Sweet Pepper Salmon, by L

I love salmon. It’s my preferred fish (I could happily be a pescetarian), and I often have it simply cooked in the oven with some olive oil, lemon juice and sea salt. Lately though, I decided to be a little more adventurous and take advantage of some cheerful- and tasty-looking sweet peppers I saw on offer. Also having a yen for something sweet and spicy (a flavor favorite of mine), this seemed the perfect time for a culinary experiment.

Although I have great pride in that my lunch partner at work loves this despite disliking salmon, the best thing about this recipe is its seasoning flexibility, in my opinion. A lot of the ingredients for the sauce can be altered or omitted – or preferred flavors added – without sacrificing the root concept of the dish. Served with some light sides, it also makes a healthier dinner/lunch option. Be sure and look at the “Let’s think about what you’re eating” section at the end of the post!

Sweet pepper salmon

You know you want it.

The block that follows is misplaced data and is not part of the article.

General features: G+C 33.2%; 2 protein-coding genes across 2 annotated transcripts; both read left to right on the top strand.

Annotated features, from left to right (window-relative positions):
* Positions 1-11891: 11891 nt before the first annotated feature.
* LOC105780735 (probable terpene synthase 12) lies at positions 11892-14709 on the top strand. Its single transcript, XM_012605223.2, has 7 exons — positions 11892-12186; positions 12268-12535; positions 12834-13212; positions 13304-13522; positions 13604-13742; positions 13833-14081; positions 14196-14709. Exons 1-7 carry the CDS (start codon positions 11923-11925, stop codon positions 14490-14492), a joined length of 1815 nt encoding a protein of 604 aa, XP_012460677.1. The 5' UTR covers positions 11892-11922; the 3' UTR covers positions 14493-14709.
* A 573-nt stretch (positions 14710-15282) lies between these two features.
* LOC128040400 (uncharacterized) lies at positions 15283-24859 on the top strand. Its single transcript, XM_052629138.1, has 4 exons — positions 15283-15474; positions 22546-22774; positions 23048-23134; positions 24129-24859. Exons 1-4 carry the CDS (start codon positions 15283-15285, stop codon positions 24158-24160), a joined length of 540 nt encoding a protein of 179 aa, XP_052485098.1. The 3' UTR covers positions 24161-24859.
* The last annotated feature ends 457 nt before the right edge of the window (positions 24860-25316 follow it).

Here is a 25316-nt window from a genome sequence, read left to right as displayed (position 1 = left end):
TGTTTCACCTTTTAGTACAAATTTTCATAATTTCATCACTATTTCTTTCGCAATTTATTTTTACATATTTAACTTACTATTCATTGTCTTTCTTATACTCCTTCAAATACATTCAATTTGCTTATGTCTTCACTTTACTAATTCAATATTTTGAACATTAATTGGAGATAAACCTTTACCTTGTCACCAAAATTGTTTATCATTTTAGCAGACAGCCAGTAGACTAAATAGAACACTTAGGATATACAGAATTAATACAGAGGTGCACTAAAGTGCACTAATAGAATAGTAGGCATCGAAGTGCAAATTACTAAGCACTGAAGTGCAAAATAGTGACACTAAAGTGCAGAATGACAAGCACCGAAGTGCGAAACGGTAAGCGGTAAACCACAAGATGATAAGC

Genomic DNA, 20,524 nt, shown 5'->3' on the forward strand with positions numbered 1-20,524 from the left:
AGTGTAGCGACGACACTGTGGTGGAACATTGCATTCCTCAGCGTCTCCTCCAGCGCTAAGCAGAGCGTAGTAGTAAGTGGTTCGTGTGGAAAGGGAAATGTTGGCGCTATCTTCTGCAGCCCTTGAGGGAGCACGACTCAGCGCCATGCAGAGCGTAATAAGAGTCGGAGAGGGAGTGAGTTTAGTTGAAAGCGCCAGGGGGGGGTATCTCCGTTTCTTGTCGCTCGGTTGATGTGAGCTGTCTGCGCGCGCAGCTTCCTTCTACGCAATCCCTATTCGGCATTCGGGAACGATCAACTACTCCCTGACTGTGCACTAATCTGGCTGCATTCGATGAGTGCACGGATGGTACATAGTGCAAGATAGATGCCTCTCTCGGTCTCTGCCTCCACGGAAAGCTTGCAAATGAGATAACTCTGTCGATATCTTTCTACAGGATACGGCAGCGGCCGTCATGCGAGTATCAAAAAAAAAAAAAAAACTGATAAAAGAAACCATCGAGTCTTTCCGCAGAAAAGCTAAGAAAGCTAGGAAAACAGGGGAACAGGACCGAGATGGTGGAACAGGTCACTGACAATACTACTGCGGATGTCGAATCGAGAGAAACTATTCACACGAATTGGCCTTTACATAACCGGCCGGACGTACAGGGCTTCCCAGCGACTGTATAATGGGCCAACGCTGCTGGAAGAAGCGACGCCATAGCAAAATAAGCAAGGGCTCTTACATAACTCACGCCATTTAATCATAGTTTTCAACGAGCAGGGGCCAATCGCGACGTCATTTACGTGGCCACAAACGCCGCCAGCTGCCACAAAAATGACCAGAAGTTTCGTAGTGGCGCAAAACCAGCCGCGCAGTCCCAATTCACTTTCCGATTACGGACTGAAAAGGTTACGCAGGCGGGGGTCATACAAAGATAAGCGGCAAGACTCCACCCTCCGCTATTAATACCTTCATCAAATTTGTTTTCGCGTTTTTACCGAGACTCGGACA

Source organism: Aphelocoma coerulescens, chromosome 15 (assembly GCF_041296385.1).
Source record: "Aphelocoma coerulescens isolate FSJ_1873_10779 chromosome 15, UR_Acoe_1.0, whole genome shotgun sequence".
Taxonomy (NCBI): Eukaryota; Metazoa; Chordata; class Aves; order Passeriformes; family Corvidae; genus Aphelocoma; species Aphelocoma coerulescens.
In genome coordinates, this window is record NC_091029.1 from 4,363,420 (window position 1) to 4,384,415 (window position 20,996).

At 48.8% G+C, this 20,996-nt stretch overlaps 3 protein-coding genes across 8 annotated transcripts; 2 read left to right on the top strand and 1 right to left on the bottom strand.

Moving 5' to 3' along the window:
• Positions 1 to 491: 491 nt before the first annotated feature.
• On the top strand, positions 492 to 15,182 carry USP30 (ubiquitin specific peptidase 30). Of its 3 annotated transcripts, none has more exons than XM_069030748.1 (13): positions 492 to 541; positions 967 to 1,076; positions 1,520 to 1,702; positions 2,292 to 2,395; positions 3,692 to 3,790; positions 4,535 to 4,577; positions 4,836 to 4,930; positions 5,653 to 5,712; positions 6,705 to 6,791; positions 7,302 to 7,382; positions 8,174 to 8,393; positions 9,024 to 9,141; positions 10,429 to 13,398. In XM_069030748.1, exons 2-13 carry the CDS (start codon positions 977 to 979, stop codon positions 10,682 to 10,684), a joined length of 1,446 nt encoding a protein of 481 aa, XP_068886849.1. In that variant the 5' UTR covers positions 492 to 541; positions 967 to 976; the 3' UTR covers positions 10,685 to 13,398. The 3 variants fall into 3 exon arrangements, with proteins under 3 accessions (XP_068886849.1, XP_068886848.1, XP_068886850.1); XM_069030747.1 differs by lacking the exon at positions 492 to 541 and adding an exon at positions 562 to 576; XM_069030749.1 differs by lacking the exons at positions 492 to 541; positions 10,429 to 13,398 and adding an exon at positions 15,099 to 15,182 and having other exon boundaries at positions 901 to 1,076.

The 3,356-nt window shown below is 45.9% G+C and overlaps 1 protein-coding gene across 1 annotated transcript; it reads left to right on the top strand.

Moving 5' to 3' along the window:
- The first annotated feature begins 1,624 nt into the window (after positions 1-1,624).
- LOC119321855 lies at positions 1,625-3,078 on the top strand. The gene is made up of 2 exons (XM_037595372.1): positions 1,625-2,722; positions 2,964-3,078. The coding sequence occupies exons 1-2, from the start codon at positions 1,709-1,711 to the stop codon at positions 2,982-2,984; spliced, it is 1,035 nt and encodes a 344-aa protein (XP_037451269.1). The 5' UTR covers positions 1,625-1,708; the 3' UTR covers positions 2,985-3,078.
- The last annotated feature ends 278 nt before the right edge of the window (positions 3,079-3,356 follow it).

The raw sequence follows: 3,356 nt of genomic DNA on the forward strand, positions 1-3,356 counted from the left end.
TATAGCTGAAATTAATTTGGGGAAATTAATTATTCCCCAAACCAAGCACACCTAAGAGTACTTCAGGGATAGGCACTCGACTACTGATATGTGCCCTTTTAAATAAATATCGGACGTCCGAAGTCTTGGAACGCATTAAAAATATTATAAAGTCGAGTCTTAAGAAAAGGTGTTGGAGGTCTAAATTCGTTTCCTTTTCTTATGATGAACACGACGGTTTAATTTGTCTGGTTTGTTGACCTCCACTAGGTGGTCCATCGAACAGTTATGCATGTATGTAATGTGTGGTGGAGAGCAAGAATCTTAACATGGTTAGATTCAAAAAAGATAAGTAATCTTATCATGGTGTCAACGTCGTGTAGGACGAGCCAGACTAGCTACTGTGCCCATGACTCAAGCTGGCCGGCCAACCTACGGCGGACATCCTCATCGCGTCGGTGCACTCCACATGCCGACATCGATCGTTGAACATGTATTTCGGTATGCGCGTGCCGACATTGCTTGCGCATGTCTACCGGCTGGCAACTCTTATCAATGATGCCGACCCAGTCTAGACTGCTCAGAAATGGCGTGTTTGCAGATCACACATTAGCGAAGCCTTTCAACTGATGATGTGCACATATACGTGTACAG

You will need:

  • Regular 10-inch skillet or equivalent.
  • Can opener. BBOCK and chopping board.
  • TWS, measuring spoons, serving spoon, spatula.
  • Baking pan / cake pan big enough to lay out your salmon fillets. (I found my 9×13 happily accommodated five decent-sized fillets.)
  • Enough foil to line said pan.

Servings depend on how many salmon fillets you have – one bag of frozen fillets typically has four to six fillets – assuming a serving of one fillet per person. Takes about half an hour to forty-five minutes of prep (thawing fish, prepping veg and making sauce), half an hour of cooking time.

Ingredients (with [my notes]):

  • Salmon fillets, skin-on. [I usually grab a four-six-quantity bag of the individually-wrapped ones from the frozen fish section; just be mindful that the quantity can vary. My skillet can hold – and the following ingredient amounts can make – enough to completely cover this amount.]
  • 1 tsp olive oil for your skillet to get the shallots started
  • Four shallots (diced), two heaped tablespoons of minced garlic
  • 1 green bellpepper [not used this time because I forgot], half a bag of mixed sweet peppers, all chopped or diced depending on your texture preference
  • If you have leftover tomatoes hanging around [this time, I did have a handful of tiny snacking tomatoes], now’s a good time to use them – no more than a cup, though.
  • Half a can (4oz) of tomato sauce, or two heaped tbsp of tomato paste, again depending on your texture preference [sauce for a more viscous, err, sauce, paste for a more salsa-like garnish]